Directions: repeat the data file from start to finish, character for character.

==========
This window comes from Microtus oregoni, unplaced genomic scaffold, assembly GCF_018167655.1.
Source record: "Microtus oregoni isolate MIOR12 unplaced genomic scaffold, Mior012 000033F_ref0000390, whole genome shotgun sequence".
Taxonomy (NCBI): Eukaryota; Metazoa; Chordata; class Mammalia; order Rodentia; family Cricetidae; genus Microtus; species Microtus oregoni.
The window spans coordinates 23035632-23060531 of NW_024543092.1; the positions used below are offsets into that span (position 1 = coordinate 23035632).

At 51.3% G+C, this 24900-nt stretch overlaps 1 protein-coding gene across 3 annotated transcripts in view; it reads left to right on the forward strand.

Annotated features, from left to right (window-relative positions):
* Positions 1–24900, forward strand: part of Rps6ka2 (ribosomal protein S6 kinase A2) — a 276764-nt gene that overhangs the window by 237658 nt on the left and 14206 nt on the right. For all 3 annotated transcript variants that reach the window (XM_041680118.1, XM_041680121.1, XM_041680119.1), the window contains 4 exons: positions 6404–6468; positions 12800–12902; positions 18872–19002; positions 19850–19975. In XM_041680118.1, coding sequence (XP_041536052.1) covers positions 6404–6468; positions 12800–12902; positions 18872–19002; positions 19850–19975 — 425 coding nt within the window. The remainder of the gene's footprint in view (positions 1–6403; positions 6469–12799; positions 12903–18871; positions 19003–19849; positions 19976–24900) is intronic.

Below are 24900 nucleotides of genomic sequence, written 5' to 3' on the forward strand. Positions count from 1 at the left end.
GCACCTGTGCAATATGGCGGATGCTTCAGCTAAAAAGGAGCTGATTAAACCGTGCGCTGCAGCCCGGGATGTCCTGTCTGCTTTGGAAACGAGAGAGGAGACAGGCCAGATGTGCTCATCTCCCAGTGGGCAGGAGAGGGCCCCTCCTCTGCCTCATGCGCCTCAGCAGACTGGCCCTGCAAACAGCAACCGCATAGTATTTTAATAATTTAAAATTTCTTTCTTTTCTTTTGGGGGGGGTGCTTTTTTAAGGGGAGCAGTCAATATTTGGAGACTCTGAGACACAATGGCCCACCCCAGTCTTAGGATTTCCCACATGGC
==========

This window comes from Microtus oregoni, unplaced genomic scaffold, assembly GCF_018167655.1.
Source record: "Microtus oregoni isolate MIOR12 unplaced genomic scaffold, Mior012 000033F_ref0000390, whole genome shotgun sequence".
Taxonomy (NCBI): Eukaryota; Metazoa; Chordata; class Mammalia; order Rodentia; family Cricetidae; genus Microtus; species Microtus oregoni.
The window spans coordinates 23035632-23060531 of NW_024543092.1; the positions used below are offsets into that span (position 1 = coordinate 23035632).

At 51.3% G+C, this 24900-nt stretch overlaps 1 protein-coding gene across 3 annotated transcripts in view; it reads left to right on the forward strand.

Annotated features, from left to right (window-relative positions):
* Positions 1–24900, forward strand: part of Rps6ka2 (ribosomal protein S6 kinase A2) — a 276764-nt gene that overhangs the window by 237658 nt on the left and 14206 nt on the right. For all 3 annotated transcript variants that reach the window (XM_041680118.1, XM_041680121.1, XM_041680119.1), the window contains 4 exons: positions 6404–6468; positions 12800–12902; positions 18872–19002; positions 19850–19975. In XM_041680118.1, coding sequence (XP_041536052.1) covers positions 6404–6468; positions 12800–12902; positions 18872–19002; positions 19850–19975 — 425 coding nt within the window. The remainder of the gene's footprint in view (positions 1–6403; positions 6469–12799; positions 12903–18871; positions 19003–19849; positions 19976–24900) is intronic.

Below are 24900 nucleotides of genomic sequence, written 5' to 3' on the forward strand. Positions count from 1 at the left end.
GCACCTGTGCAATATGGCGGATGCTTCAGCTAAAAAGGAGCTGATTAAACCGTGCGCTGCAGCCCGGGATGTCCTGTCTGCTTTGGAAACGAGAGAGGAGACAGGCCAGATGTGCTCATCTCCCAGTGGGCAGGAGAGGGCCCCTCCTCTGCCTCATGCGCCTCAGCAGACTGGCCCTGCAAACAGCAACCGCATAGTATTTTAATAATTTAAAATTTCTTTCTTTTCTTTTGGGGGGGGTGCTTTTTTAAGGGGAGCAGTCAATATTTGGAGACTCTGAGACACAATGGCCCACCCCAGTCTTAGGATTTCCCACATGGC